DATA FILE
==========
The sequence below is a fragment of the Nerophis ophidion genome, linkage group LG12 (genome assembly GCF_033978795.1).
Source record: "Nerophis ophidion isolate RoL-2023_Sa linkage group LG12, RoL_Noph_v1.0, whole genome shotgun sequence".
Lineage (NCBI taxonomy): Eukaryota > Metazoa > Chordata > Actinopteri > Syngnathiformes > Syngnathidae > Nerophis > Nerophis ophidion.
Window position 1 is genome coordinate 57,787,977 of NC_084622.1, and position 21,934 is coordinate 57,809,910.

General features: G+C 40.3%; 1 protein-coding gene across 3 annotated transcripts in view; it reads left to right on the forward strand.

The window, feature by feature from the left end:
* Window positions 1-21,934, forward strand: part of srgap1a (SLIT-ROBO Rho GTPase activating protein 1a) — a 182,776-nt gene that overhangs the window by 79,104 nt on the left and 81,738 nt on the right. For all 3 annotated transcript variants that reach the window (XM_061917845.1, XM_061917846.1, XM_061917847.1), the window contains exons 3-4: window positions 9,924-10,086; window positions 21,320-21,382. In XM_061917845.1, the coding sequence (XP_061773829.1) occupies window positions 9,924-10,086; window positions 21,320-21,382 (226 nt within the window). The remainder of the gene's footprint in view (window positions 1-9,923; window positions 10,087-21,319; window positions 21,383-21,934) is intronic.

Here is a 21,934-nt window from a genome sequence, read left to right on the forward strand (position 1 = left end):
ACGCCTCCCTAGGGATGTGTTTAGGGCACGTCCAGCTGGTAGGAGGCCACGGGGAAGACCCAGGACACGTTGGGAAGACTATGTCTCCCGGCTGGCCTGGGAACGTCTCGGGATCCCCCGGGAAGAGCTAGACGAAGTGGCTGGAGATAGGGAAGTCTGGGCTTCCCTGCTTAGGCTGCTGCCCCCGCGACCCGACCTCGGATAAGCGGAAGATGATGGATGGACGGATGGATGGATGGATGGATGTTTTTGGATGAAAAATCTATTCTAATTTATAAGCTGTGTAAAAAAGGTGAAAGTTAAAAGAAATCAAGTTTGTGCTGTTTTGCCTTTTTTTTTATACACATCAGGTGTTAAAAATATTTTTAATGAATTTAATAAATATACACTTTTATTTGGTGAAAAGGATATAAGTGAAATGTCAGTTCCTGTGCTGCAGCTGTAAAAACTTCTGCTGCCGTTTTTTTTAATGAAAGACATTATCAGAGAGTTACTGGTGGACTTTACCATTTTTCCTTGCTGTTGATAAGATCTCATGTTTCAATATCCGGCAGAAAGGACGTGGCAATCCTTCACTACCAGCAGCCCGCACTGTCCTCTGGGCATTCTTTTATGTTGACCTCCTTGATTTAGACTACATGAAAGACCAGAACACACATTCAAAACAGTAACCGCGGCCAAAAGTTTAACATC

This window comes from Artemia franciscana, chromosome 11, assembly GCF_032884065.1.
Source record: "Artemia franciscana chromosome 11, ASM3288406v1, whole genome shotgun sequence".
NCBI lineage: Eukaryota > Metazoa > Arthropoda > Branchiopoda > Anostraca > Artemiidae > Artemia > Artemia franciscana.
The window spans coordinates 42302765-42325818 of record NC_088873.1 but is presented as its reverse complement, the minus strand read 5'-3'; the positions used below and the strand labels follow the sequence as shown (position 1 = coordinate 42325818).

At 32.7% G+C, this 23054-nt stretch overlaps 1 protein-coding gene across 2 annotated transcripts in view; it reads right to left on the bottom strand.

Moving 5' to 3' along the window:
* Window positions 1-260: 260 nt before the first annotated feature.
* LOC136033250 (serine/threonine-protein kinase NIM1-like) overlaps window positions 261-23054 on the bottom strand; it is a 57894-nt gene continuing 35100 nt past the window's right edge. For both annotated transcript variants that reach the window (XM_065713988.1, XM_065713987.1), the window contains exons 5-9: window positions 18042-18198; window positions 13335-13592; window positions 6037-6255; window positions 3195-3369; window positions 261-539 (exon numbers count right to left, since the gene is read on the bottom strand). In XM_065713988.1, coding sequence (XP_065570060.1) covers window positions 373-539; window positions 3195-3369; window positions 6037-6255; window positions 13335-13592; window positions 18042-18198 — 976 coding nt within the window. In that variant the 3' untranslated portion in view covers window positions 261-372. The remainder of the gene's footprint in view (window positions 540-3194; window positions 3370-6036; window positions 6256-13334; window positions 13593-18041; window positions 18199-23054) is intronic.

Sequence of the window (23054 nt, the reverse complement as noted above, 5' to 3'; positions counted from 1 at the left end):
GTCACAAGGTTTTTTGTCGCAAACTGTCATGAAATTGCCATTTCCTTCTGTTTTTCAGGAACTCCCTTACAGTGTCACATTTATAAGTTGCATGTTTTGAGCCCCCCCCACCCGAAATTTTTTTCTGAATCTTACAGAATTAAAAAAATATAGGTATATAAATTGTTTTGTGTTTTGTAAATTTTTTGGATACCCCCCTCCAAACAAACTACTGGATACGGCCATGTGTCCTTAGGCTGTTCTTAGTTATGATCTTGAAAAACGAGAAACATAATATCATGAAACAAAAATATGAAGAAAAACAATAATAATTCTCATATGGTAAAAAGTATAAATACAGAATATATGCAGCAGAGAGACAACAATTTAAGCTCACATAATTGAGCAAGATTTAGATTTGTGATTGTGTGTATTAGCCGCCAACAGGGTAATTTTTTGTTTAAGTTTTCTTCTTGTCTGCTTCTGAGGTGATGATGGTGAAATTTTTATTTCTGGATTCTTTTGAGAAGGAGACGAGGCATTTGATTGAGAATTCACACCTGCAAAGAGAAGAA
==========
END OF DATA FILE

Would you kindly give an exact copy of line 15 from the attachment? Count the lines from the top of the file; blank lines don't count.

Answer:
Moving 5' to 3' along the window: